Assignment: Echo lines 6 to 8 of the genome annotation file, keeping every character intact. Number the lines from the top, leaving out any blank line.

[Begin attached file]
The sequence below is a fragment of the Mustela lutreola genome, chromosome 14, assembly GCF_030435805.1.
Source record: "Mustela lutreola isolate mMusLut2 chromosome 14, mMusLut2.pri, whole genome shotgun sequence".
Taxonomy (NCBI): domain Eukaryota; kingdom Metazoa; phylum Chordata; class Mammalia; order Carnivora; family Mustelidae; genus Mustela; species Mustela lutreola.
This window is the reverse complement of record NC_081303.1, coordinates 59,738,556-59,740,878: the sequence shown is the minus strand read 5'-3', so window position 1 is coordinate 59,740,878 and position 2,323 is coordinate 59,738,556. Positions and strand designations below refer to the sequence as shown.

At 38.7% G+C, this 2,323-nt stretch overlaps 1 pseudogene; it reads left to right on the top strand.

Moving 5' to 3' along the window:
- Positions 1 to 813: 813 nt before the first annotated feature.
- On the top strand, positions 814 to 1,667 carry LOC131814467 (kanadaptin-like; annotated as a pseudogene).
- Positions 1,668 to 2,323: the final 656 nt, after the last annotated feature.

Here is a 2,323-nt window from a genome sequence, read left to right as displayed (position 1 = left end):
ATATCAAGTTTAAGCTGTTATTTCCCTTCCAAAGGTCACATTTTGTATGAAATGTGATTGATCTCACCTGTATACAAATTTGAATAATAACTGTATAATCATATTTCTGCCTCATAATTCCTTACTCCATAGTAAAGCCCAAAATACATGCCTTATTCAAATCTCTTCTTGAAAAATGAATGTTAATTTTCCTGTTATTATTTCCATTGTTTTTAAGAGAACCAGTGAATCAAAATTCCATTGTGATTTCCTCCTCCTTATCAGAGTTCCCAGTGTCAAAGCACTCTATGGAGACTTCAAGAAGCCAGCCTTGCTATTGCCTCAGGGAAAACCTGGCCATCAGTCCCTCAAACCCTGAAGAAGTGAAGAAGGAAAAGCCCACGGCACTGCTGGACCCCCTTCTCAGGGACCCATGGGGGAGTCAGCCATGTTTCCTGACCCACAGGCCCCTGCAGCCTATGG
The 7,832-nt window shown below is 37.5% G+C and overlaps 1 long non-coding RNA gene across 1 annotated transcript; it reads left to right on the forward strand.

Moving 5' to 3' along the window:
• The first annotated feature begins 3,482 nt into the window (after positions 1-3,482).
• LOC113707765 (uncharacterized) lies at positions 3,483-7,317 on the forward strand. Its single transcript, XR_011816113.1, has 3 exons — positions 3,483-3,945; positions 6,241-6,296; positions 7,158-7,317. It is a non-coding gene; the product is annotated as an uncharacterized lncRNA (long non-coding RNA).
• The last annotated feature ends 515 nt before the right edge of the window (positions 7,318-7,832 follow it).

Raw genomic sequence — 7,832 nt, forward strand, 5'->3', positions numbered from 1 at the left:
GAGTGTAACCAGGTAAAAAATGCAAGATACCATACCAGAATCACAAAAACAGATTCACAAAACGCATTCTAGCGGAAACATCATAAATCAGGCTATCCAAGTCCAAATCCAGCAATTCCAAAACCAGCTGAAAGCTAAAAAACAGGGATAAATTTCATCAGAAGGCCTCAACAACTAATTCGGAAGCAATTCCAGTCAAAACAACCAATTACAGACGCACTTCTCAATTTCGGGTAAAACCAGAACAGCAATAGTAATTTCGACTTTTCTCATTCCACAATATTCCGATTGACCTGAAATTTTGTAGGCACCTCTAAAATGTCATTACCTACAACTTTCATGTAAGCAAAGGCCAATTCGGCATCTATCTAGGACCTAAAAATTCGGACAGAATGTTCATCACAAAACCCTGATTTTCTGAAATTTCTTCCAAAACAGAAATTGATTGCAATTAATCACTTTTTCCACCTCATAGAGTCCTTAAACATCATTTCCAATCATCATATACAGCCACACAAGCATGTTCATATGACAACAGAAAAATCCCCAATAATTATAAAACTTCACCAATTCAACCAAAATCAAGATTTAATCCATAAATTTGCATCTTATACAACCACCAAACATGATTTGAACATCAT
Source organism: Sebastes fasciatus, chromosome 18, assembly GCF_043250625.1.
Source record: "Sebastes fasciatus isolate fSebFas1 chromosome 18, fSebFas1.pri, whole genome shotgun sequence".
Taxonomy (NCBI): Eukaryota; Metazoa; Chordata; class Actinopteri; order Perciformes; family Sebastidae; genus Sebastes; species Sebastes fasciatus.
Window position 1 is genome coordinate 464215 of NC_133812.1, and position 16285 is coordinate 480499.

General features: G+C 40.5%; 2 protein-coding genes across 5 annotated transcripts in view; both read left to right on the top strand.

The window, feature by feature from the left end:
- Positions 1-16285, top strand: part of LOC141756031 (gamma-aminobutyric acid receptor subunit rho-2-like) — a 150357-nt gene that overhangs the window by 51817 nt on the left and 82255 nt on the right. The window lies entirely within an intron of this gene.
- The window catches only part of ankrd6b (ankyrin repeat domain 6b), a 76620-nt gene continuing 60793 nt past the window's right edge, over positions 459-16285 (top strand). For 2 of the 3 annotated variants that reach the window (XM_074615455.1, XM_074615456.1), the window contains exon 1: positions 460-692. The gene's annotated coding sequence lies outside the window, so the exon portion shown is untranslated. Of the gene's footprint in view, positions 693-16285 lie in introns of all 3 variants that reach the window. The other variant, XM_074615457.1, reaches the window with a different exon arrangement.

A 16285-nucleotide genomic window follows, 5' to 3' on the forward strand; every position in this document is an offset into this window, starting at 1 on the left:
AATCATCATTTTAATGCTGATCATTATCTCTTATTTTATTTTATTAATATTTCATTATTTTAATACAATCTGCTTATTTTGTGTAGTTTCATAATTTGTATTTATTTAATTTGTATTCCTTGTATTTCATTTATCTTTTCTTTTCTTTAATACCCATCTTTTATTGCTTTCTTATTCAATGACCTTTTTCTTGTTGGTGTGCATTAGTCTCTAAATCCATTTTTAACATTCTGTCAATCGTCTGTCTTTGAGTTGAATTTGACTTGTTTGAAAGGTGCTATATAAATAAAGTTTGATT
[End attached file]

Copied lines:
Moving 5' to 3' along the window:
- Positions 1 to 813: 813 nt before the first annotated feature.
- On the top strand, positions 814 to 1,667 carry LOC131814467 (kanadaptin-like; annotated as a pseudogene).